On 23 March 1986, Surfair flight 617 travelling from LA to San Francisco crashes, leaving only 18 of the 120 passengers alive. The crash has unimaginable consequences for both survivors and bereaved, as hitherto unguessed-at emotions and secrets, loves and hatreds are exposed.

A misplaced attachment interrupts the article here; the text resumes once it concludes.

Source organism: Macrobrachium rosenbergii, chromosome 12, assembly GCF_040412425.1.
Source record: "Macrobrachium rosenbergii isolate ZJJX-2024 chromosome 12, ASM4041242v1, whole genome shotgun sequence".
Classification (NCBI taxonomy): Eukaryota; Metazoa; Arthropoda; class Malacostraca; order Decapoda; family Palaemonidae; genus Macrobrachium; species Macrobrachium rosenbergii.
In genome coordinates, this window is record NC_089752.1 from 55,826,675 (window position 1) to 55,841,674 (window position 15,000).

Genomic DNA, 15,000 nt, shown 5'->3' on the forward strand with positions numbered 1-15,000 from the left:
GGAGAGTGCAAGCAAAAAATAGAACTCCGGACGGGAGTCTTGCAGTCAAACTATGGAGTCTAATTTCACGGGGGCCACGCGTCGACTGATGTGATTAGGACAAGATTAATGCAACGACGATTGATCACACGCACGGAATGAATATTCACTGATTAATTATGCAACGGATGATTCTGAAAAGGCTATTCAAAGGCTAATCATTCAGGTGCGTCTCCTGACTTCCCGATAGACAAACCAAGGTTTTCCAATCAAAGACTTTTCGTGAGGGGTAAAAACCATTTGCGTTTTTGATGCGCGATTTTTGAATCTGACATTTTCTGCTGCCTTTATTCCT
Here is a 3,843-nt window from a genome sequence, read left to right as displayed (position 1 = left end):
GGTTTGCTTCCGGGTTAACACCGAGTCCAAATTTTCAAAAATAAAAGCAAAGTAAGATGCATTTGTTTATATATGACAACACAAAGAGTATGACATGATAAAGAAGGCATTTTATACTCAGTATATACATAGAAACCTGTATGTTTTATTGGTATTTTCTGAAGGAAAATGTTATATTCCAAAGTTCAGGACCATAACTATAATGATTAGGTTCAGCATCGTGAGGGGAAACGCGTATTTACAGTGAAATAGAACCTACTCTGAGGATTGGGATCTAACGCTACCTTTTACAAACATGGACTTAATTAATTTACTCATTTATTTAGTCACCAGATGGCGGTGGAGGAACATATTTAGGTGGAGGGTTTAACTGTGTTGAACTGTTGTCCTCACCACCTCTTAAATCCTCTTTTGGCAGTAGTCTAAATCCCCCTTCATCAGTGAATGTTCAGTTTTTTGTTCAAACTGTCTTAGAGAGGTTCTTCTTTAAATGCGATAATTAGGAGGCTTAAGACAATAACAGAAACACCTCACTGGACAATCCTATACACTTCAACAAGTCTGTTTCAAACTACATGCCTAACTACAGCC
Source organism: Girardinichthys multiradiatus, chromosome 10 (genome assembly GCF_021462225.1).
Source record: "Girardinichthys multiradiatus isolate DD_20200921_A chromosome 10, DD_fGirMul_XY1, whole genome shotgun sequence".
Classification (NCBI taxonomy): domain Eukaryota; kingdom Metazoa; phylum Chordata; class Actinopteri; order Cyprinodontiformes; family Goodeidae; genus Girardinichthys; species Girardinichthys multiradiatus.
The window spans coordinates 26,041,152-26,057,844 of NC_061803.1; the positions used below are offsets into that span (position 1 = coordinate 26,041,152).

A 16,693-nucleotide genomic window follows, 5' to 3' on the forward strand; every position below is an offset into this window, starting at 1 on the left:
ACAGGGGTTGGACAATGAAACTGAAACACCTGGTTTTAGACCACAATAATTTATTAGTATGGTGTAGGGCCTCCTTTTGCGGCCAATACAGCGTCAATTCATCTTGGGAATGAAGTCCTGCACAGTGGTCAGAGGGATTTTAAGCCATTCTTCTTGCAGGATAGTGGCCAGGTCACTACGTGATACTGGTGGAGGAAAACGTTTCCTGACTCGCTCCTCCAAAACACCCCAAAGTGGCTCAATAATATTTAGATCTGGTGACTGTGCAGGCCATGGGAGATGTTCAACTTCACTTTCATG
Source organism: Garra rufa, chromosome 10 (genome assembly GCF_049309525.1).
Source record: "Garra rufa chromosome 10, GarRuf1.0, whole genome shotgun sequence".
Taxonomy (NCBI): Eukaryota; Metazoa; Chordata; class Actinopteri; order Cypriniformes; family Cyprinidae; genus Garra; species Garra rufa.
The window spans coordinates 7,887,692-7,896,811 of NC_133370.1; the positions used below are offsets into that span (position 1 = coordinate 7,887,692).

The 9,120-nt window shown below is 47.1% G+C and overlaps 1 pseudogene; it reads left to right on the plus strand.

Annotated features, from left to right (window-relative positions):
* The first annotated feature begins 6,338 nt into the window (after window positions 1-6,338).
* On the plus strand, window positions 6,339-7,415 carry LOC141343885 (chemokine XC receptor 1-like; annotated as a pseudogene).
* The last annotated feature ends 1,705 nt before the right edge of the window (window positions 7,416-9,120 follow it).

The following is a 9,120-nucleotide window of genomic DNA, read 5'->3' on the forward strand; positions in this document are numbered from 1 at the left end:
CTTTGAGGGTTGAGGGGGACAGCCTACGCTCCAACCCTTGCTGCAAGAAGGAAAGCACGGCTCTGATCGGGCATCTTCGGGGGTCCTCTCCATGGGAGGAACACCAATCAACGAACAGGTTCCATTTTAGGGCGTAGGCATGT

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Greenleaf takes time out from his series about lawyer-p.i. John Marshall Tanner (State's Evidence, Fatal Obsession, Beyond Blame) for an absorbing, if overlong, court-room drama involving a fatal airline crash. The novel is actually two novels. The first chronicles the not-so-secret passions of small-town (Altoona, CA) lawyer Ketch Tollison: his longtime, on-again/off-again love Brenda Farnsworth; his recent romantic interest, Laura Donahue; and Laura's husband Jack, who's carrying on with Brenda's sister Carol When a plane carrying Jack and Carol (along with a hundred other passengers) back from L.A. crashes on its way into the San Francisco airport, Carol is killed, Jack sent into a coma, and Keith and Laura thrown together in an uncomfortable new relationship - attorney and client - even though Keith wants his old college friend, renowned aviation litigant Alec Hawthorne, who's handling Brenda's case, to handle Laura's too. When Alec wins a fat pretrial settlement for Brenda, her jealousy of Laura is Free to blossom into hatred, and Ketch finds himself defying his old lover to represent a man be despises on behalf of another lover who doesn't want him anymore. The story is cluttered, unconvincing, and full of deplorably nonselective detail (mostly about legal procedure) and subplots (about Carol's retarded son Spiller and Alec's Neoplatonic relationship with his dogsbody Martha Crenshaw) that don't go anywhere. But when KetCh finally gets into the courtroom, he finds his bearings, and so does Greenleaf - in the second novel, a muckraking expose of the airline industry's indifference to passengers' safely. This tale is swift, scathing in its implications, and so much more arresting than the soap opera in the wings that you'll cheer when Keith wins his case, though you'll remain utterly indifferent to its effects on his private life. Readers who can hang in until the beginning of the trial are in for an account of legal headaches that will make them glad they're not lawyers - and for a rousing, if overly self-serious, indictment of the airlines that will make them apprehensive about their next flight. (Kirkus Reviews)